I’ve been thinking a fair amount about narratives recently, for personal and professional reasons. On a personal level, I suppose major transitions in life always afford the opportunity to re-evaluate things—where have I come from, where am I going, what are my reasons, what have I learned, how will it affect what may or may not lie ahead, what changes should I make, how is God guiding, shaping, and using my story, etc, etc. These are normal things to consider whenever we close one chapter and begin another.
On a professional level, I am thinking about the Anabaptist narrative in more general terms as I am moving from a church in the Mennonite Brethren Conference to one that is a part of Mennonite Church Canada. In the grand scheme of the Christian world, this would probably be considered a fairly small sideways step, but for one who has spent his entire life in the MB Conference, it is a significant move nonetheless, and one not taken lightly. It is new structures, new people, new ways of doing things, new emphases, new strengths, new weaknesses…. A new narrative to learn and inhabit.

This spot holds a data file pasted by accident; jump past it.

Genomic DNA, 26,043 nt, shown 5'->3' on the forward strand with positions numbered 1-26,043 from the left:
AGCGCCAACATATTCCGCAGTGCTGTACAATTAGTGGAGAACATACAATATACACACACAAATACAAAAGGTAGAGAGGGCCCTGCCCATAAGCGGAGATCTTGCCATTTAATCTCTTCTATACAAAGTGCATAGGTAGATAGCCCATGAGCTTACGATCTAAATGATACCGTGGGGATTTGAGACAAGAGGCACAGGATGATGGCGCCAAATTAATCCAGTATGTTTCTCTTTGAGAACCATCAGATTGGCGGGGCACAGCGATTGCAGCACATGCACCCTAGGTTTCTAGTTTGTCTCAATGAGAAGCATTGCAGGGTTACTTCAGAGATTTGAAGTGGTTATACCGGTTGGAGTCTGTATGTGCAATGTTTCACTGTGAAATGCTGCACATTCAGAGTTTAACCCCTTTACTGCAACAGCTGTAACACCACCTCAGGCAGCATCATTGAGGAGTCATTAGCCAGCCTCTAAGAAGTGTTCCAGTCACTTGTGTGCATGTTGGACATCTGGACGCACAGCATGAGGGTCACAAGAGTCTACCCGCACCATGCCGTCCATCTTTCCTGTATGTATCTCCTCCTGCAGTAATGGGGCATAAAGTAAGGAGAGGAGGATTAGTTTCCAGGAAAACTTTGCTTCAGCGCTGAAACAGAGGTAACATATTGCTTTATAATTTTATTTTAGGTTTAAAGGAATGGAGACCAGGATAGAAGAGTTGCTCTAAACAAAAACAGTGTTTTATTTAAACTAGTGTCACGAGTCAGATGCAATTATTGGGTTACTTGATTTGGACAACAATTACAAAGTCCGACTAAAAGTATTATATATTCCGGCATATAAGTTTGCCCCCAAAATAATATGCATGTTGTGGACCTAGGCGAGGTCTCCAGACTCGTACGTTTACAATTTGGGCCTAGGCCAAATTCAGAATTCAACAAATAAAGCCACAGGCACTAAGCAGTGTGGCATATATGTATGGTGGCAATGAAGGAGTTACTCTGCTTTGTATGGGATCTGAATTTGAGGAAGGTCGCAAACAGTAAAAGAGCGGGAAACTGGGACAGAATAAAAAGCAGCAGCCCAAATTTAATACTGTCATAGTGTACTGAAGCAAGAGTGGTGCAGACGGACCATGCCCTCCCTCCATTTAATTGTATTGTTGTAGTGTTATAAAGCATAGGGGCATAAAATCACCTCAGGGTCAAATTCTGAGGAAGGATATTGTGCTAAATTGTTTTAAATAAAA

With all this going on in my head, a a post by David Stutzman from the Mennonite Weekly Review last week provided much to think about. Stutzman asks a number of important questions, but the overarching one has to do with how Anabaptists will define themselves in a world very different from the one that led to the founding of the movement. How will we, as Mennonites, deal with our newfound “normalness” in a post-Christendom world? How will we frame our narrative when there is no longer a big “Christendom” to define ourselves in opposition to?
Here are a few quotes I’m thinking about from Stutzman’s post: